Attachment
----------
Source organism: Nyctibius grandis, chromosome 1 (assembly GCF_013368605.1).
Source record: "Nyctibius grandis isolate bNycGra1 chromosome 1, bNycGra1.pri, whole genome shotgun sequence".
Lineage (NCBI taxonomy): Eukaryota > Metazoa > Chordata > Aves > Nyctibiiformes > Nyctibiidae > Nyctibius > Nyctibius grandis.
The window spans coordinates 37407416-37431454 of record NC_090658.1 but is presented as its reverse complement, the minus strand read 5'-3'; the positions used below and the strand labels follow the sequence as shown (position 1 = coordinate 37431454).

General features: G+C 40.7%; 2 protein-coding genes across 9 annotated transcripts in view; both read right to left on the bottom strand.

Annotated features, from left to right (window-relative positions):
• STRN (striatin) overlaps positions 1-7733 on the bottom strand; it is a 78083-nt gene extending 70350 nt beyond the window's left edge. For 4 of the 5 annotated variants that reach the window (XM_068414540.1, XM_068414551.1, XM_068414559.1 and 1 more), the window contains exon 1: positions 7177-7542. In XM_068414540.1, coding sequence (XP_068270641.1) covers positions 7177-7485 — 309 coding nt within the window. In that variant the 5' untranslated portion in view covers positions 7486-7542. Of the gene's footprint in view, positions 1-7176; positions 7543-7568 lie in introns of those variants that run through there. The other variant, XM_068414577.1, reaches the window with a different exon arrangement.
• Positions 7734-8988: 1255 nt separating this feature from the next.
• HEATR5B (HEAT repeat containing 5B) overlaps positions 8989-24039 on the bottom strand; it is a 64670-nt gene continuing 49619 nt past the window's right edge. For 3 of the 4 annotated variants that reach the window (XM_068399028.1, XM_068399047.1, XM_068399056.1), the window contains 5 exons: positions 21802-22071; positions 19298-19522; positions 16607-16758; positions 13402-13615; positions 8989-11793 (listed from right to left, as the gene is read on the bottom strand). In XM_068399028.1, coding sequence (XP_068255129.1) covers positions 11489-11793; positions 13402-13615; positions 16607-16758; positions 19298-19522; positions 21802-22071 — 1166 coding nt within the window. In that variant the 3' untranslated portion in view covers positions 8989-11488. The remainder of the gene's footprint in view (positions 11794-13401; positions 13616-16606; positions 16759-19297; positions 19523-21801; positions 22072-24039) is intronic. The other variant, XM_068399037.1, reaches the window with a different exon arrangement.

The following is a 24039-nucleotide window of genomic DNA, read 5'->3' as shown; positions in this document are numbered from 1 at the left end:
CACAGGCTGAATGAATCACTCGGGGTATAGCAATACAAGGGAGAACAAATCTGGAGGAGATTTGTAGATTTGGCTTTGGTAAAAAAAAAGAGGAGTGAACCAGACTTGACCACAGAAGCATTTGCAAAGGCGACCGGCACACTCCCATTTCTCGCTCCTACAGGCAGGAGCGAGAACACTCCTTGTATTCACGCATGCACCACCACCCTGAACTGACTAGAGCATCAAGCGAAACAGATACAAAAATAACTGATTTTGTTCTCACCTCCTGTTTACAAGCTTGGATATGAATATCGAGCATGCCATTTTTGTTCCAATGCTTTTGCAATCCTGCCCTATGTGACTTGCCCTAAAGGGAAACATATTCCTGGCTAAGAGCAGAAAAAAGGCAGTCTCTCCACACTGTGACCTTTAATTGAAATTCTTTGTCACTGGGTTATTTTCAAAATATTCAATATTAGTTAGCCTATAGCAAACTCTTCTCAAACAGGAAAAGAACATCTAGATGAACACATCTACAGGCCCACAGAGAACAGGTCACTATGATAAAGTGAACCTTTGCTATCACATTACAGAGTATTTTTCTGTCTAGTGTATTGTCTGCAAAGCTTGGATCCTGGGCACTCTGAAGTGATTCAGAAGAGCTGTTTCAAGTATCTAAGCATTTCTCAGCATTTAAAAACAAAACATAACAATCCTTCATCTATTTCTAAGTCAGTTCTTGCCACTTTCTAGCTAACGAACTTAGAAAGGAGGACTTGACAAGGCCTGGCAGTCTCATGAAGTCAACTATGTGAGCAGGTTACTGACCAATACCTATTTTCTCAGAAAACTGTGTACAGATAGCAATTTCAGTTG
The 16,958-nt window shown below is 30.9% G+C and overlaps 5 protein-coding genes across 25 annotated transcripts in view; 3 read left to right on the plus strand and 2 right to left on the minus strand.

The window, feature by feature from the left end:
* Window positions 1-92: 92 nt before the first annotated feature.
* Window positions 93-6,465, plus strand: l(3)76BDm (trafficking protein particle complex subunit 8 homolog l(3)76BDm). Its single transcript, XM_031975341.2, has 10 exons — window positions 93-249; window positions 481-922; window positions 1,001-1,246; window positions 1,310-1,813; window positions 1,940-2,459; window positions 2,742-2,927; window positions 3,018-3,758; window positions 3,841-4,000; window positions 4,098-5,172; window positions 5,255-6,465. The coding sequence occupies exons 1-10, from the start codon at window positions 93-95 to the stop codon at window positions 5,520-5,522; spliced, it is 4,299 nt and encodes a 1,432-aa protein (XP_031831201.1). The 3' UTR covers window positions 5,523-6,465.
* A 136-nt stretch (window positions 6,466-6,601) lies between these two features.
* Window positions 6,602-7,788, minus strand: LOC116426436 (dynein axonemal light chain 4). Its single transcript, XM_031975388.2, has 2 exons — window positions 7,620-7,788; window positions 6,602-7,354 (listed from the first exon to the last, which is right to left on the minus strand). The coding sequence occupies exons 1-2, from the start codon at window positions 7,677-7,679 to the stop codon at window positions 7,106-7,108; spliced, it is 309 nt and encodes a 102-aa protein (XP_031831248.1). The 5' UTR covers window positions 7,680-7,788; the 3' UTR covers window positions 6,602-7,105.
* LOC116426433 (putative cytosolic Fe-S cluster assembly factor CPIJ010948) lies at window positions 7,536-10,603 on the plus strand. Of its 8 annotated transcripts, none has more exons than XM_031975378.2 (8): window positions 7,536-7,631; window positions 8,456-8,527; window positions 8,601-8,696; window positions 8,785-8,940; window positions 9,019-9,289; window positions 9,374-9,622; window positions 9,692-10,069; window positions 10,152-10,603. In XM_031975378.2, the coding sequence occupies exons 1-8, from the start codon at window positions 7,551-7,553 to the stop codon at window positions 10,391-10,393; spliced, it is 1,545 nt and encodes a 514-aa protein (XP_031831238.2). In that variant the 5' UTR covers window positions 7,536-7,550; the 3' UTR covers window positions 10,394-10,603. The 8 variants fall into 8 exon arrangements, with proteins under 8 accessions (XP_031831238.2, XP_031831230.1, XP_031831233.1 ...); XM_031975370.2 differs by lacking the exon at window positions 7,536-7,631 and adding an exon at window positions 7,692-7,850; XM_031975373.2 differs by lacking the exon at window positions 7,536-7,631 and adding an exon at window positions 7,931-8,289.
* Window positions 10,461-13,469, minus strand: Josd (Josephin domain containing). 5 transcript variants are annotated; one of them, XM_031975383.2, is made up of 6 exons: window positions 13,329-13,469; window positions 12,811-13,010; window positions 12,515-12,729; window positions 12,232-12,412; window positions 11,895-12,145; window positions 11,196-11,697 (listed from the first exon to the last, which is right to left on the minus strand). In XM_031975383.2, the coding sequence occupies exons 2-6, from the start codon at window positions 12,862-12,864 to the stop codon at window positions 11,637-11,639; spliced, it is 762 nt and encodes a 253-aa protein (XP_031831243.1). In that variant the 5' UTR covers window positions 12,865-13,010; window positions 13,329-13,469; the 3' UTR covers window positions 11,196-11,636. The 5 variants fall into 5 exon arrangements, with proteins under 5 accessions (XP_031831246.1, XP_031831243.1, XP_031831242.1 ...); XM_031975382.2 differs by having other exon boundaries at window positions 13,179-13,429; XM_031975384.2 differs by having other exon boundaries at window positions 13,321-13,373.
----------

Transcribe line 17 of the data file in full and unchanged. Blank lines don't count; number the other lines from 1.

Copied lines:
* Window positions 6,602-7,788, minus strand: LOC116426436 (dynein axonemal light chain 4). Its single transcript, XM_031975388.2, has 2 exons — window positions 7,620-7,788; window positions 6,602-7,354 (listed from the first exon to the last, which is right to left on the minus strand). The coding sequence occupies exons 1-2, from the start codon at window positions 7,677-7,679 to the stop codon at window positions 7,106-7,108; spliced, it is 309 nt and encodes a 102-aa protein (XP_031831248.1). The 5' UTR covers window positions 7,680-7,788; the 3' UTR covers window positions 6,602-7,105.